Irrevocable Life Insurance Trusts – Part II

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Avoiding Estate Taxation on Life Insurance Proceeds

To ensure that there is no estate taxation, a life insurance trust must also be the beneficiary of the life insurance policy.

Beneficiaries Inherit Even Though Not Named in the Life Insurance Policy

Upon your death, the trust will receive the death benefit proceeds from the life insurance policy. The trust can transfer these funds to your children, family members, or other beneficiaries as if you had left the money to them directly. However, these funds will not be part of your estate. Your beneficiaries will also not have to pay estate taxes on the funds they receive.

Transferring Insurance Policies Creates Problems

If you have an existing life insurance policy you can transfer the policy into an irrevocable life insurance trust for the purpose of avoiding estate taxes on the proceeds. However, be advised there is a three year look back period. In the event you die within three years of the date of the transfer of the trust, the Internal Revenue Service (IRS) will not acknowledge the existence of the trust and they will consider the proceeds of the trust as part of your estate for estate tax purposes.

Life Insurance Trusts and Gift Taxes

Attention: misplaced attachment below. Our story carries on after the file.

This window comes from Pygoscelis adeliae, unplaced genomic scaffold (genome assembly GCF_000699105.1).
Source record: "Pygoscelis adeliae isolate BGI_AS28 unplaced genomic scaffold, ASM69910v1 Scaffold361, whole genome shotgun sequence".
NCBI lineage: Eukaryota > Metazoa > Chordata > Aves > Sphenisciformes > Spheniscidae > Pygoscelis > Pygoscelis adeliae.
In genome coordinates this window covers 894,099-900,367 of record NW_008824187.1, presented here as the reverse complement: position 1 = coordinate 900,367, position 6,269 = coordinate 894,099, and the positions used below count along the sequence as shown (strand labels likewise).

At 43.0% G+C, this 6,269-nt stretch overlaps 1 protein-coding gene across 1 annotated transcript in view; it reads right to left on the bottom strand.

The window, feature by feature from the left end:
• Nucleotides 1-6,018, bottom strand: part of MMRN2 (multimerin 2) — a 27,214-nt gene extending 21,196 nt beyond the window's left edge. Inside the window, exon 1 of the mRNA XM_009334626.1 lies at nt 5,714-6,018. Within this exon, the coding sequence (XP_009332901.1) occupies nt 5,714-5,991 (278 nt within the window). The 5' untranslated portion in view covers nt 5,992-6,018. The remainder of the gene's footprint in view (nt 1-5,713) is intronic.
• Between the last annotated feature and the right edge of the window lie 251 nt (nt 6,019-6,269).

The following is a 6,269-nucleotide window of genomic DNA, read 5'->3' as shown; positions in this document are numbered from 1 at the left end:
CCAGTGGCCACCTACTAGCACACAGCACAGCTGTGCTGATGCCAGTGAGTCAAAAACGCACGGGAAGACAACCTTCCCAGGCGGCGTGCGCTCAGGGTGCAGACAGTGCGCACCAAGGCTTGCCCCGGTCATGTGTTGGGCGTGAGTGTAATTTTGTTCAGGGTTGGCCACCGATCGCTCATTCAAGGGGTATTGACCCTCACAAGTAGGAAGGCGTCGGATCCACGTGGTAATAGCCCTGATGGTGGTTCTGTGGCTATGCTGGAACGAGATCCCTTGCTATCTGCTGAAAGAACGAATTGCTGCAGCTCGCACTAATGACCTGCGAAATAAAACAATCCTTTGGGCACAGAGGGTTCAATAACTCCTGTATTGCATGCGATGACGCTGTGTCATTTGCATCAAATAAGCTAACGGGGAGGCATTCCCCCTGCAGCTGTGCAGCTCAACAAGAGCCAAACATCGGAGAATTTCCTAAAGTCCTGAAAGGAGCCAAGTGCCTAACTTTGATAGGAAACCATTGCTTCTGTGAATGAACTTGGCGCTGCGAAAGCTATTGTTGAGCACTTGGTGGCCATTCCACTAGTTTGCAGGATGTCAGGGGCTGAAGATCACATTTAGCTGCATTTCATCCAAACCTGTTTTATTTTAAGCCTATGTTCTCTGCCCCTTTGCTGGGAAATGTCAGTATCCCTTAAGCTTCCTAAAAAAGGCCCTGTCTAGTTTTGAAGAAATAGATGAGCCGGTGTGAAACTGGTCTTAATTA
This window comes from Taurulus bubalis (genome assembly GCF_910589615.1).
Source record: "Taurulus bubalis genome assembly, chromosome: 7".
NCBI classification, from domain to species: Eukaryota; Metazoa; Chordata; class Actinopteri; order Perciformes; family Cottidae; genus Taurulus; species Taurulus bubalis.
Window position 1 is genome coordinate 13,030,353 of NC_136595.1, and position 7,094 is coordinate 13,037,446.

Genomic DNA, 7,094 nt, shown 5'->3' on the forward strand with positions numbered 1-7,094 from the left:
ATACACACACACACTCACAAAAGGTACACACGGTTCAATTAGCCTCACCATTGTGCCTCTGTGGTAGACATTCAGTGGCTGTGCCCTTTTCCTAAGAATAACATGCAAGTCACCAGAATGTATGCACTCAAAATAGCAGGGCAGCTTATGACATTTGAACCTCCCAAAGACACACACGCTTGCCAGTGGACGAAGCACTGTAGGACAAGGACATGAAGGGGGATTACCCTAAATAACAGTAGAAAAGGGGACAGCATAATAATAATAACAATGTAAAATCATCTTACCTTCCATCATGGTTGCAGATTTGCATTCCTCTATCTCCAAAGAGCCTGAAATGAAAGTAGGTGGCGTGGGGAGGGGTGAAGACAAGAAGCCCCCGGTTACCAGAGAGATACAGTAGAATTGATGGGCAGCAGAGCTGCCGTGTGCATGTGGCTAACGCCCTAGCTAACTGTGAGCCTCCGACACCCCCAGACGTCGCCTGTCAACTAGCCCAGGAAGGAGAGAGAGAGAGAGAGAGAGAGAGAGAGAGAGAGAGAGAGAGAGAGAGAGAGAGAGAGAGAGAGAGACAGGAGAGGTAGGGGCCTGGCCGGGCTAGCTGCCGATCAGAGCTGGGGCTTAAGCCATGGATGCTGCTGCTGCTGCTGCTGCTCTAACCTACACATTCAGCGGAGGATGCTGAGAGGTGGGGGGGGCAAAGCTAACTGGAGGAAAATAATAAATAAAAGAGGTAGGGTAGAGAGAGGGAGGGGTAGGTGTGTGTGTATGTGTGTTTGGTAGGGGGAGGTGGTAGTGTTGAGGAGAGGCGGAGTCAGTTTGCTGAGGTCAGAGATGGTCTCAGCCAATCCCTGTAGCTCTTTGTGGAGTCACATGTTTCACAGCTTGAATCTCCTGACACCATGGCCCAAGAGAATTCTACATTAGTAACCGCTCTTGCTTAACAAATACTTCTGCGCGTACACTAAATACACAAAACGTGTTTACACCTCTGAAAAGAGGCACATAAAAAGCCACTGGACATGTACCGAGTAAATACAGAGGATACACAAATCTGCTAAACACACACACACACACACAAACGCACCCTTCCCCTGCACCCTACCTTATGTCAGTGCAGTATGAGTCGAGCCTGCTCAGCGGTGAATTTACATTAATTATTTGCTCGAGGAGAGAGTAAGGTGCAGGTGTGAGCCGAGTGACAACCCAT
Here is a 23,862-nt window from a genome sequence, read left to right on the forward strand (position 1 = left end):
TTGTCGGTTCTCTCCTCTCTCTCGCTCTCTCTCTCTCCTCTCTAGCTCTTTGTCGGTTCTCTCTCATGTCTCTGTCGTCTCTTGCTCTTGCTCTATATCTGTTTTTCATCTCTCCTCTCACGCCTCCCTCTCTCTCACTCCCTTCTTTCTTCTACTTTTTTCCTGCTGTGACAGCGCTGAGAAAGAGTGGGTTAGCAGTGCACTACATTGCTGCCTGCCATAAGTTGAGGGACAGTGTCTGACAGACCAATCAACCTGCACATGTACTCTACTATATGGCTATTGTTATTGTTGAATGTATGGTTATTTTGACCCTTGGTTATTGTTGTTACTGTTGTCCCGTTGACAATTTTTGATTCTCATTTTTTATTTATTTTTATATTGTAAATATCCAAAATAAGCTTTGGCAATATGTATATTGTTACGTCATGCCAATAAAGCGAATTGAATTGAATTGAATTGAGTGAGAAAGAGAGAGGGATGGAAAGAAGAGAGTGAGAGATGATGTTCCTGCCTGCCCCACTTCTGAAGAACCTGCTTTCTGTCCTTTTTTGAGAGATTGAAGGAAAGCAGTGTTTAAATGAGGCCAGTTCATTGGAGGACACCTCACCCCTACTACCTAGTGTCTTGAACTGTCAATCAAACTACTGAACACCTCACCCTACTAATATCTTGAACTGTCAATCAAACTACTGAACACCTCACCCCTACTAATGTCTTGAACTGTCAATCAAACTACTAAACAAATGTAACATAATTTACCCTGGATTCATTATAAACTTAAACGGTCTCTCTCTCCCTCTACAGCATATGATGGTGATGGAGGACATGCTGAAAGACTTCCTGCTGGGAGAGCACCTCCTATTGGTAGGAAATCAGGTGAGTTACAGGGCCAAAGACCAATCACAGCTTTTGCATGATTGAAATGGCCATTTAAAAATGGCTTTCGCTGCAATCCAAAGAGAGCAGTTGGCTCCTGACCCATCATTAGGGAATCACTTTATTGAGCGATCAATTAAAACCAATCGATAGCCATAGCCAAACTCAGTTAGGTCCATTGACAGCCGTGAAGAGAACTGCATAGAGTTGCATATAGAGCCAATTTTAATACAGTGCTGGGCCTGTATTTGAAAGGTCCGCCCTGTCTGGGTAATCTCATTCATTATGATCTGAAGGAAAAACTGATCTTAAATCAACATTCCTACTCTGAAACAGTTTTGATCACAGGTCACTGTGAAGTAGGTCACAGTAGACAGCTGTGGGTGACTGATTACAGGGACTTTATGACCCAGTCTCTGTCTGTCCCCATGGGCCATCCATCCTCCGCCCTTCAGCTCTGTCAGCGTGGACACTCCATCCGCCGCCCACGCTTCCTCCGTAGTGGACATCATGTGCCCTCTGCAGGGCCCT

Irrevocable life insurance trusts do not avoid gift taxes. This is because they do not directly skip a generation. However the trust can be drafted using what is called a Crummy Power. This would allow the shelter of the trust from present gift taxes. The Crummy Power gives authority to the grandchildren to withdraw any amount from the corpus of the trust at the same date annually. For this provision to remain valid, a child must withdraw a small amount from the trust each year. Parents can authorize their children to withdraw $1 each year from the trust to meet this requirement and avoid gift taxes.

Estate Attorney

trust preparerIrrevocable life insurance trusts are complicated estate planning devices. The estate planning issues related to each family are unique. It is strongly suggested you meet with an experienced estate planning attorney to deal with your specific estate planning needs.

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